Unions and industry have both argued the case for the creation of an Australian maritime fleet that would offer strategic national interest benefits, as a senate committee looks at revitalising the nation’s shipping industry.
The Rural and Regional Affairs and Transport References Committee is looking at priorities for Australian shipping, including investment in ships and building a maritime cluster in Australia.
In its submission the maritime union calls for the creation of a national strategic fleet guided by an expert task force.
Australia’s shipping industry is in crisis and political will is needed to turn it back into a shipping nation, the MUA says.
A strategic domestic fleet would protect the environment, fuel and national security and provide greater control over the vessels operating in national waters, MUA National Secretary Paddy Crumlin says.
He says the nation has lost more than half of its coastal fleet since 2013, leaving the country with just 12 large trading vessels. It costs the nation more than $8 billion a year to replace Australian ships with foreign vessels, he says.
“Our research suggests that current coastal cargoes are sufficient to sustain between 50 and 60 additional Australian ships, but we need the political will and right policy settings if Australia is to once again become a shipping nation,” Mr Crumlin said.
Mr Crumlin says the government needs to invest in a range of maritime sectors and grow local maritime skills including oil and gas exploration, offshore wind farms, defence and civilian shipbuilding, cruise shipping and oceanographic research.
Maritime Industry Australia has also put in a submission calling for a strategic fleet which would operate commercially on a competitive basis.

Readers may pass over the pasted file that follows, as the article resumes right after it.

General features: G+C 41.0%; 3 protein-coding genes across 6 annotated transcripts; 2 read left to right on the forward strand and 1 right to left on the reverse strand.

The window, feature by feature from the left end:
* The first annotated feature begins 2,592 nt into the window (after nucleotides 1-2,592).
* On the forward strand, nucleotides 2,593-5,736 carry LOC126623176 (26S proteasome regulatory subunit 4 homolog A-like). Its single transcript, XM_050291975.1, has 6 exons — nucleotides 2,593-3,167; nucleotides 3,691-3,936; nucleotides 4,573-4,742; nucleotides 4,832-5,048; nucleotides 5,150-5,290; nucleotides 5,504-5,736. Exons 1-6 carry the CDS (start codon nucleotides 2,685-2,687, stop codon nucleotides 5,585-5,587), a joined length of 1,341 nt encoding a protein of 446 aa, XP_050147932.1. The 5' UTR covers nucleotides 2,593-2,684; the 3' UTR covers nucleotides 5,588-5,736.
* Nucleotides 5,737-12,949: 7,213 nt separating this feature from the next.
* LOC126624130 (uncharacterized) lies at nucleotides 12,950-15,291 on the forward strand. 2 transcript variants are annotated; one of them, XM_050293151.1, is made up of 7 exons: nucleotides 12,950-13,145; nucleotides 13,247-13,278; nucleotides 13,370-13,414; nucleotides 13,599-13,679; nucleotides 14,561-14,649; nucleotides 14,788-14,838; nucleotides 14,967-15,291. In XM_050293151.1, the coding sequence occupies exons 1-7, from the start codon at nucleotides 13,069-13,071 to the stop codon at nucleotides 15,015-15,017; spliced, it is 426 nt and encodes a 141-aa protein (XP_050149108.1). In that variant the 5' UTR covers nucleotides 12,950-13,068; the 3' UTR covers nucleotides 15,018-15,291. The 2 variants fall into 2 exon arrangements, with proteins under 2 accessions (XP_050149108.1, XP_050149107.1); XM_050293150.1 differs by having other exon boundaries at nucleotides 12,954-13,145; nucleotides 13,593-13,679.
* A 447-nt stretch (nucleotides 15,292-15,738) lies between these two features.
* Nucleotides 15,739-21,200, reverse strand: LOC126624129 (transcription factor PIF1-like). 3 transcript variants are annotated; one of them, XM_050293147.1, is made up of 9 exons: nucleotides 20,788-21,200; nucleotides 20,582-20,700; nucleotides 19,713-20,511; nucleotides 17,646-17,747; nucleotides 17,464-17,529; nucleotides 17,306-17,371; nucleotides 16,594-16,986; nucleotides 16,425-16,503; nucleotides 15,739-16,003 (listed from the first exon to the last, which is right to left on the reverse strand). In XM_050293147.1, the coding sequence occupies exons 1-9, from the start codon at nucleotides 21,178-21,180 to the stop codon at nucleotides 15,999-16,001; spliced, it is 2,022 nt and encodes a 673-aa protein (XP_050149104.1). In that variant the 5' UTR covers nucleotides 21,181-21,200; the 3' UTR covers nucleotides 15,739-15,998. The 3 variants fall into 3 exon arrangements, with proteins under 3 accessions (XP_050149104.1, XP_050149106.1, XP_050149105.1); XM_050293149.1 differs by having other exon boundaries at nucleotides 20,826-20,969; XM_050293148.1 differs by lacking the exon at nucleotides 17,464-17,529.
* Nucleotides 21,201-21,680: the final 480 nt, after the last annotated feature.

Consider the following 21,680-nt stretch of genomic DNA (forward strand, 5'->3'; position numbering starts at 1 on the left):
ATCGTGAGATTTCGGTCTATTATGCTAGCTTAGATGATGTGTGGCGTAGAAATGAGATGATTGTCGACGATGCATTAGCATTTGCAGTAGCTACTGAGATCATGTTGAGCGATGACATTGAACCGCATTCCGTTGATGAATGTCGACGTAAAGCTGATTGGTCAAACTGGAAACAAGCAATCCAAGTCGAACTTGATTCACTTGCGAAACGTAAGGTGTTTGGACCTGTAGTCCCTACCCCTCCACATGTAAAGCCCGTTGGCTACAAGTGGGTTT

MIA says the government already has a considerable strategic fleet of vessels it can own, operate or charter, such as defence fleets, its Antarctic division ice breaker, research vessels and emergency response vessels.
It points to international examples of strategic fleets, including the UK’s Royal fleet Auxiliary and the US Military Sealift Command, and notes both nations have national flagged fleets that can be requisitioned.
The purpose of an Australian strategic fleet would be to maintain skills, secure infrastructure and supply chains and provide resources for requisitioning, MIA says.
“The creation of a Strategic Fleet has potential to solve a great number of challenges facing the industry and also create jobs, secure our skilled seafarer shortage and create optimism and a future for an industry which other developed nations consider critical and carefully nurture,” MIA says.
Labor’s election pledge
Labor says the number of Australian-flagged vessels has shrunk from 100 to 14 over the past 30 years and says it will create a strategic Fleet if elected at the upcoming election.
“Labor will create an Australian Strategic Fleet in areas of importance to the Australian economy, such as the importation and distribution of liquid fuel, namely crude oil, aviation fuel and diesel,” infrastucture minister Anthony Albanese said in a speech to the Australian Logistics Council on March 6.
“The vessels will be Australian-flagged and Australian-crewed, and while they will be privately owned and operated on a commercial basis, they will be available for requisition by the Defence Forces for operational requirements in times of national need.”
The government has accused Labor of serving union demands.
The committee is due to report back by August.
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